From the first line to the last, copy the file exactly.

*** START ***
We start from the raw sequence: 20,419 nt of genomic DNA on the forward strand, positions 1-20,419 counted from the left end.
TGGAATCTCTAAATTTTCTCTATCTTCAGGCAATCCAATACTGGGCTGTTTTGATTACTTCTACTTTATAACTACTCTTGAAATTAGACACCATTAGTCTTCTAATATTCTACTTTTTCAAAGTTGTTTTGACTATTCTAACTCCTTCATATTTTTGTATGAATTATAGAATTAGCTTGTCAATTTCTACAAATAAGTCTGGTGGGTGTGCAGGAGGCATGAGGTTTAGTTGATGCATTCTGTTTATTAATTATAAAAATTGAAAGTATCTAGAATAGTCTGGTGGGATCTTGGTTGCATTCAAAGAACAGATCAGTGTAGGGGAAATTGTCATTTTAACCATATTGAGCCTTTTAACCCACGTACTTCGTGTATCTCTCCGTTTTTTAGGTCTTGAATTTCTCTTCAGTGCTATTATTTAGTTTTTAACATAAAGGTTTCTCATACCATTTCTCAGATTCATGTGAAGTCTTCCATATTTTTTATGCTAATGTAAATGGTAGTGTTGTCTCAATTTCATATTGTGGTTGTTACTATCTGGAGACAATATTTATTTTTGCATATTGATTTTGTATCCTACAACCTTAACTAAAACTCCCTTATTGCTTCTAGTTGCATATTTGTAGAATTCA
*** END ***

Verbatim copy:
We start from the raw sequence: 20,419 nt of genomic DNA on the forward strand, positions 1-20,419 counted from the left end.
TGGAATCTCTAAATTTTCTCTATCTTCAGGCAATCCAATACTGGGCTGTTTTGATTACTTCTACTTTATAACTACTCTTGAAATTAGACACCATTAGTCTTCTAATATTCTACTTTTTCAAAGTTGTTTTGACTATTCTAACTCCTTCATATTTTTGTATGAATTATAGAATTAGCTTGTCAATTTCTACAAATAAGTCTGGTGGGTGTGCAGGAGGCATGAGGTTTAGTTGATGCATTCTGTTTATTAATTATAAAAATTGAAAGTATCTAGAATAGTCTGGTGGGATCTTGGTTGCATTCAAAGAACAGATCAGTGTAGGGGAAATTGTCATTTTAACCATATTGAGCCTTTTAACCCACGTACTTCGTGTATCTCTCCGTTTTTTAGGTCTTGAATTTCTCTTCAGTGCTATTATTTAGTTTTTAACATAAAGGTTTCTCATACCATTTCTCAGATTCATGTGAAGTCTTCCATATTTTTTATGCTAATGTAAATGGTAGTGTTGTCTCAATTTCATATTGTGGTTGTTACTATCTGGAGACAATATTTATTTTTGCATATTGATTTTGTATCCTACAACCTTAACTAAAACTCCCTTATTGCTTCTAGTTGCATATTTGTAGAATTCA